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13 Aug

A colleague recently told me that African-American women are the #1 users of Twitter.
I have to say I was surprised. And curious. So I went looking for the data to back this statement up, and here’s what I found:

  • More women than men are on Twitter. Women comprise 52 or 55% of tweeters, depending on your source. Here, I’m citing DigitalSurgeons ( and Quantcast (!demo), respectively.
  • Quantcast reports that whites are tweeting by far the most at 67% with African-Americans and Hispanics trailing behind at 17% and 12% of users, respectively.
  • However, African-Americans tweet 1.84x more than they use the total internet, and Hispanics tweet at 1.29x their total internet usage, whereas whites and Asian-Americans tend to use Twitter less than they use the total internet.

The Pew Research Center’s Internet & American Life Project backs Quantcast’s findings up with their own poll, reporting:

Non-white internet users continue to have higher rates of Twitter use than their white counterparts; indeed, the Twitter-adoption gap between African-Americans and whites has increased over the past six months. In November 2010, there was an eight percentage point difference in Twitter use between African-American and white internet users (13% for blacks vs. 5% for whites). By May 2011, that gap was 16 percentage points — 25% of online African-Americans now use Twitter, compared with 9% of such whites. African-American and Latino internet users are each significantly more likely than whites to be Twitter adopters. Even more notable: One in ten African-American internet users now visit Twitter on a typical day — that is double the rate for Latinos and nearly four times the rate for whites (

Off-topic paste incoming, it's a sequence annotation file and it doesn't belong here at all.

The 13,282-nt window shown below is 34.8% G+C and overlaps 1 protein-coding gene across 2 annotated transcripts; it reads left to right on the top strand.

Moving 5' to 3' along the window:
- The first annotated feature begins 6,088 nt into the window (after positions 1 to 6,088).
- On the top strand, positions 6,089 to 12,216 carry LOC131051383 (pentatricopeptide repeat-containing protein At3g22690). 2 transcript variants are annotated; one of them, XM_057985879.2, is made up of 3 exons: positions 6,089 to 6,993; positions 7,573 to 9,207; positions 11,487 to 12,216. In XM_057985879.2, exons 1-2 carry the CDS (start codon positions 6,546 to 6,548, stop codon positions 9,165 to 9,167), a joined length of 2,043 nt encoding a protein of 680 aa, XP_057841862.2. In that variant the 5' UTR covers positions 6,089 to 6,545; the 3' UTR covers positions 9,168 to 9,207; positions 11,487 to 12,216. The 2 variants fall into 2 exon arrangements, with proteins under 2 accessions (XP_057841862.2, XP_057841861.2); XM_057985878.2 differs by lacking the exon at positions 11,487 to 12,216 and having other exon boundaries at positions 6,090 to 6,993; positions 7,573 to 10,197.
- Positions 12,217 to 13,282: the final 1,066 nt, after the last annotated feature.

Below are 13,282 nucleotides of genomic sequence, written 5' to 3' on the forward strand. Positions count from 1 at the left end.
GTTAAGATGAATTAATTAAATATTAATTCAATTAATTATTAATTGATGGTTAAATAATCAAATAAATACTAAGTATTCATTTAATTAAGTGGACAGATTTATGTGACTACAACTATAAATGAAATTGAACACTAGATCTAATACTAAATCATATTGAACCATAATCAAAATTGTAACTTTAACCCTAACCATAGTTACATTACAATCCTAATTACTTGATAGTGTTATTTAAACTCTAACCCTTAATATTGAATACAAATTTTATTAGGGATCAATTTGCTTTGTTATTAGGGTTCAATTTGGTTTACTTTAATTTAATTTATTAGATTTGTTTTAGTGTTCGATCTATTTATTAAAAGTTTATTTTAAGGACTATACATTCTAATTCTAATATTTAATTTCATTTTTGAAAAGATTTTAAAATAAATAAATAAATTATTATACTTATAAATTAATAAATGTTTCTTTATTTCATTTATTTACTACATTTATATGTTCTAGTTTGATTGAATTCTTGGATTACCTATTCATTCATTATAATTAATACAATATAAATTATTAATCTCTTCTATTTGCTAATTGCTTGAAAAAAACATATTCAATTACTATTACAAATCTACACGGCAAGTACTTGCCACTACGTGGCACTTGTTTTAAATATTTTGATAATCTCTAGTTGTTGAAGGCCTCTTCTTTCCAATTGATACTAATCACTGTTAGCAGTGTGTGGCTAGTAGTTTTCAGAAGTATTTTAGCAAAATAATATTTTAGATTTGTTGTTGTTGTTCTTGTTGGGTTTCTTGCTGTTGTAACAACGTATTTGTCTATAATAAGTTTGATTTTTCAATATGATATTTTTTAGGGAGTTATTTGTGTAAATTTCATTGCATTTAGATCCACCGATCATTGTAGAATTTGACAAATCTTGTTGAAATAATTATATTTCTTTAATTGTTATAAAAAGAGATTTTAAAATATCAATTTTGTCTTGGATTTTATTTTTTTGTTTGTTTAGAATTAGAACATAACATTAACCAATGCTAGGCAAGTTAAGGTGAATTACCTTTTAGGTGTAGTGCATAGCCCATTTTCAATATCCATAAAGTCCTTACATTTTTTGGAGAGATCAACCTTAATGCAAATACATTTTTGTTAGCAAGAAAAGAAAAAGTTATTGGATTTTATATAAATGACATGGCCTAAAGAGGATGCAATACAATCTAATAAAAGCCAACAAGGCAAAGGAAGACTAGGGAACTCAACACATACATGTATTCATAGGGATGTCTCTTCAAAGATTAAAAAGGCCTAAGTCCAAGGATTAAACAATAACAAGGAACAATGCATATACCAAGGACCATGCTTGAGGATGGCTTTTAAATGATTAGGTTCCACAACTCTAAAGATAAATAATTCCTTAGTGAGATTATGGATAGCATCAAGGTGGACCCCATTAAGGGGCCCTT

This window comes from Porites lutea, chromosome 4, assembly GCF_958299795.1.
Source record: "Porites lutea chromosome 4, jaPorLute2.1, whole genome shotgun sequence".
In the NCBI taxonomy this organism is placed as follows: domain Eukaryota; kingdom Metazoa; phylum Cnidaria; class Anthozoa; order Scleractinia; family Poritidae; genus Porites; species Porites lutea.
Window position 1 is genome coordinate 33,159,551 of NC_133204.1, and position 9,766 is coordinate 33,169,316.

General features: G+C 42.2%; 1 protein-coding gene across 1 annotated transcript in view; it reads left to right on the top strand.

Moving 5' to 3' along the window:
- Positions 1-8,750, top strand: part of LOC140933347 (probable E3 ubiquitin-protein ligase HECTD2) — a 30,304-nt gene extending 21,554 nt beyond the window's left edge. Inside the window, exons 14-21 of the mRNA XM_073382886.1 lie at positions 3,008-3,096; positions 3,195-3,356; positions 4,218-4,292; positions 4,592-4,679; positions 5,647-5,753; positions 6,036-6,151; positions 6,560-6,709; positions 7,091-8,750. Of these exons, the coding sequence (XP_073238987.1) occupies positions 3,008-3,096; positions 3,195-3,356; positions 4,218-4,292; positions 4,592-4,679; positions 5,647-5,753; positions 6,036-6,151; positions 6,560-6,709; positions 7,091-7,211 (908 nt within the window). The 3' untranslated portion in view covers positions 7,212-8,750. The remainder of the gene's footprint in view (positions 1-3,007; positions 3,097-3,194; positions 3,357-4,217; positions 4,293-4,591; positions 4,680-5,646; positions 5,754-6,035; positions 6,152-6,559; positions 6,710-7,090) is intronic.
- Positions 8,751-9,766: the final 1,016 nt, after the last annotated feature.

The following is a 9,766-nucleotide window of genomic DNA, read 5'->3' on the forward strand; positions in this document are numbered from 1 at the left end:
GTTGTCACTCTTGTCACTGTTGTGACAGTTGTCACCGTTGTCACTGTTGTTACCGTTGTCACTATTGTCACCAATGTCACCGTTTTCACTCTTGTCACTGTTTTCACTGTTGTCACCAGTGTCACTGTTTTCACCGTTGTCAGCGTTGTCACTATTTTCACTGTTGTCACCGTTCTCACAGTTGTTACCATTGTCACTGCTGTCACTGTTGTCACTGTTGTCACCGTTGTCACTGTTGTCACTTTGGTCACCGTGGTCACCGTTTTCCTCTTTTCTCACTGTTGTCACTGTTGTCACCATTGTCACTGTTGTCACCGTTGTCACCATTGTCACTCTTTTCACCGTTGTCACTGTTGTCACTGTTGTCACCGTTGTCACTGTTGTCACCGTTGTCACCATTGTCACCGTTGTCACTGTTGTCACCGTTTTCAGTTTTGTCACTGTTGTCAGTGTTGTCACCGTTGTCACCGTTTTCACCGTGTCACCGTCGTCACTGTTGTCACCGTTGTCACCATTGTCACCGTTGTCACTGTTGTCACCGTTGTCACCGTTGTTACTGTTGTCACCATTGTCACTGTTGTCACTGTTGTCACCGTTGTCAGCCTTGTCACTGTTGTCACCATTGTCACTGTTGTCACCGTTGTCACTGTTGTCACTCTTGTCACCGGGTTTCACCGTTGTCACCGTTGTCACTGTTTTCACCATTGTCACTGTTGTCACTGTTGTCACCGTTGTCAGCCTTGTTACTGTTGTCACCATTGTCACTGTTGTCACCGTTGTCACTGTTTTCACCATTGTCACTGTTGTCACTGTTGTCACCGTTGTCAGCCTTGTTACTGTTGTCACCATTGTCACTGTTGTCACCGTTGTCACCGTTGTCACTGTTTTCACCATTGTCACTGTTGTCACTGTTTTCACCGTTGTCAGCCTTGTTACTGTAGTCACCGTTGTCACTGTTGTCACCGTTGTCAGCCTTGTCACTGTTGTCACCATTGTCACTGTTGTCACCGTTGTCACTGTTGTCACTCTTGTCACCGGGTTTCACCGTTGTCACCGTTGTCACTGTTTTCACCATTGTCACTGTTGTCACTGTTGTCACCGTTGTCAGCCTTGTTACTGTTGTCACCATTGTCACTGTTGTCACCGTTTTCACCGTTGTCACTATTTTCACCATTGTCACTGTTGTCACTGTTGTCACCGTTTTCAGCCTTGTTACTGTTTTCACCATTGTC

So while African-American women aren’t the largest group of Twitter users, they may, in fact, be the #1 users in terms of sheer volume of tweets they generate.

Why do I, a non-tweeter, care? Because it’s a different profile for internet users than the pop cultural stereotype, and because the tech industry isn’t notorious for being African-American female led, populated or even focused (I posted this before as one lens on race in the tech industry:

I’m curious what it is about Twitter that speaks to African-American women as a group: how its interface and functionality meet and facilitate their needs and norms. Conversely, I’m curious about how Twitter doesn’t really serve Asian-Americans–and what social media platform, if any, might elicit more Asian-Americans voices out in the e-verse?

Fundamentally, what these trends evidence is that there’s always an audience for a service, and it’s almost never equally “everyone.” And it’s exciting to think about how a proliferation of ways people can connect and speak up doesn’t just mean profit for companies: it can mean greater voice–and ultimately inclusion–for different groups.

**Thanks to MB for the information.

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